Friday, December 5, 2008

Neal A. Maxwell

Orson Pratt Quote

I might dwell still longer on the judgments to come upon this American nation, according to modern revelation. In 1832 the Lord foretold to the Prophet Joseph Smith that there should be a great war between the Northern and Southern States. This revelation is published in the Book of Doctrine and Covenants, a standard work of the Church, and also in many languages, many years before the war commenced. At that early period we were told that the Southern States would rise against the Northern States, and the Northern against the Southern States in war, terminating in the deaths and misery of many souls. We were told also that this war would begin with the rebellion of South Carolina.

When I was a boy, a little over 20 years of age, I had the privilege of taking a copy of that revelation, and I carried it around with me, often times reading it to the congregations that I preached to. Its subject matter formed a text from which I many times preached, as well as a topic of conversation with strangers, whose acquaintance I would happen to make in traveling from place to place.

How do you think such information was received by the people to whom it was imparted? They would not believe it; they had no idea of its being a revelation from God to them; they considered it one of the impositions that the "Mormons" had gotten up to delude the people. To tell them that this great government would be divided and go to war with each other, was something entirely foreign to their minds; it was something to which they paid heedless regard, oft times treating it with ridicule and laughter. I preached in the New England States, and in various portions of the Union, and such was the way these things were received. The shedding of blood was then one of the remotest feelings of the American people; yet it came to pass precisely as predicted, and we all know the results of that dreadful war. That war, we must remember, was only one solitary judgment, compared with what will come, and that, too, in the near future. It has been revealed that the time will come in the history of our nation, that one State will rise against another, one city against another, even every man's hand shall be against his neighbor, until the whole Republic will be in general commotion and warfare. How and when this will take place, the Lord, in his wisdom, has not told us; but it is sufficient for us to say, that he has told us of the facts that such and such will be the case.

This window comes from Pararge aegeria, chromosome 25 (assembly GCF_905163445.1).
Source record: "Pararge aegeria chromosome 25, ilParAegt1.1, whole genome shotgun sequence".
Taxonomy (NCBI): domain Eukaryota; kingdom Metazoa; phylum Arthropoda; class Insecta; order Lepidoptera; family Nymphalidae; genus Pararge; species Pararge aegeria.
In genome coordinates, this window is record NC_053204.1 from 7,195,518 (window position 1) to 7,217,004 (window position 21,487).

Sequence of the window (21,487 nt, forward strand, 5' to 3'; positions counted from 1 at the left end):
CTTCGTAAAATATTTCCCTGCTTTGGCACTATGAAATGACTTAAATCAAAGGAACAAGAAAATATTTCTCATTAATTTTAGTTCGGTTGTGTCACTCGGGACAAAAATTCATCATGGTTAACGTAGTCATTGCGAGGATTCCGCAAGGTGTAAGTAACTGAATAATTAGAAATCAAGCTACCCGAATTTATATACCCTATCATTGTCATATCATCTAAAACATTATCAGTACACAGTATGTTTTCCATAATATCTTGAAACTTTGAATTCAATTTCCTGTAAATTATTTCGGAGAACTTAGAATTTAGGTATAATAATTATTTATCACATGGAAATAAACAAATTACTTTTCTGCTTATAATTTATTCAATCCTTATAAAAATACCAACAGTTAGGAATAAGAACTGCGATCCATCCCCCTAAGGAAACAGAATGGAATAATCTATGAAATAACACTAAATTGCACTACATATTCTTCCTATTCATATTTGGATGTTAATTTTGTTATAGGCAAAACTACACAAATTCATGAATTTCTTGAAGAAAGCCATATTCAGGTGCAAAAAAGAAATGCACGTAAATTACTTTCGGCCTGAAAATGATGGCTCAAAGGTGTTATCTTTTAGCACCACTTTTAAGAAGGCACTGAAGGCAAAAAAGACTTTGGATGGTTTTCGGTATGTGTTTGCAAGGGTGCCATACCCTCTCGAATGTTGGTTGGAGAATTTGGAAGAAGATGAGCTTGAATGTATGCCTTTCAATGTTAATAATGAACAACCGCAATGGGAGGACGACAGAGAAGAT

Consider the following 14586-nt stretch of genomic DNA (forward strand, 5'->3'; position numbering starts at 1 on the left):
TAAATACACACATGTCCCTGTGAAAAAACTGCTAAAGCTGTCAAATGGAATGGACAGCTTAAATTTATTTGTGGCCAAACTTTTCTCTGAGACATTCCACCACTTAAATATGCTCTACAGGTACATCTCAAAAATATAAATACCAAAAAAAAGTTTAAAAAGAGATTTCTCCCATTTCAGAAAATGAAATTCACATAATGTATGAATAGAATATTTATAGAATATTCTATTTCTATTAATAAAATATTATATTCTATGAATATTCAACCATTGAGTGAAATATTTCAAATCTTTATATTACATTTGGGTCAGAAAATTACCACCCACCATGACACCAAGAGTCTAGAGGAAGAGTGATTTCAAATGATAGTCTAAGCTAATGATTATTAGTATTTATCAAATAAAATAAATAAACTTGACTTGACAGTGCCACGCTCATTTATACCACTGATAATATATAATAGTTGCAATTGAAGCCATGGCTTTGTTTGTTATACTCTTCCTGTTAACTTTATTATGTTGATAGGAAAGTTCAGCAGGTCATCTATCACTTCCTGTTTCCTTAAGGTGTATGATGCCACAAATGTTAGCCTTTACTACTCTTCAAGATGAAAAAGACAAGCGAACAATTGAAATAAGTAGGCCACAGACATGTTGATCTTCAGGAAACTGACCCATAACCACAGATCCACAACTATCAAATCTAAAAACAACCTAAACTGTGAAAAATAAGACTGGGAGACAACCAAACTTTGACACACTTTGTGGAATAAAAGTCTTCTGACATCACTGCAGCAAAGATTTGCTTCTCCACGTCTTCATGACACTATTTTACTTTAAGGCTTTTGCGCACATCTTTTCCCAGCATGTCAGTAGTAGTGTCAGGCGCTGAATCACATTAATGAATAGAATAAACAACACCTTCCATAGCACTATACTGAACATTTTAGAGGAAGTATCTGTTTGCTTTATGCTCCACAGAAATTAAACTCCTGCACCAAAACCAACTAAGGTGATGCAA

For aught we know, the fulfillment of this prophecy may grow out of politics. If the people are very nearly equally divided in politics, this feeling may run so high, in years to come, as to be the direct cause of war. And if this should be the case, it would very naturally spread to every neighborhood in the Union. One class of political opponents would rise up against the other class in the same city and country, and thus would arise a war of mobocracy.

Wednesday, December 3, 2008

Interesting thought

I was reading in the Journal of Discourses a sermon that Orson Pratt gave and this particular section really struck me as significant. I thought I'd share it here: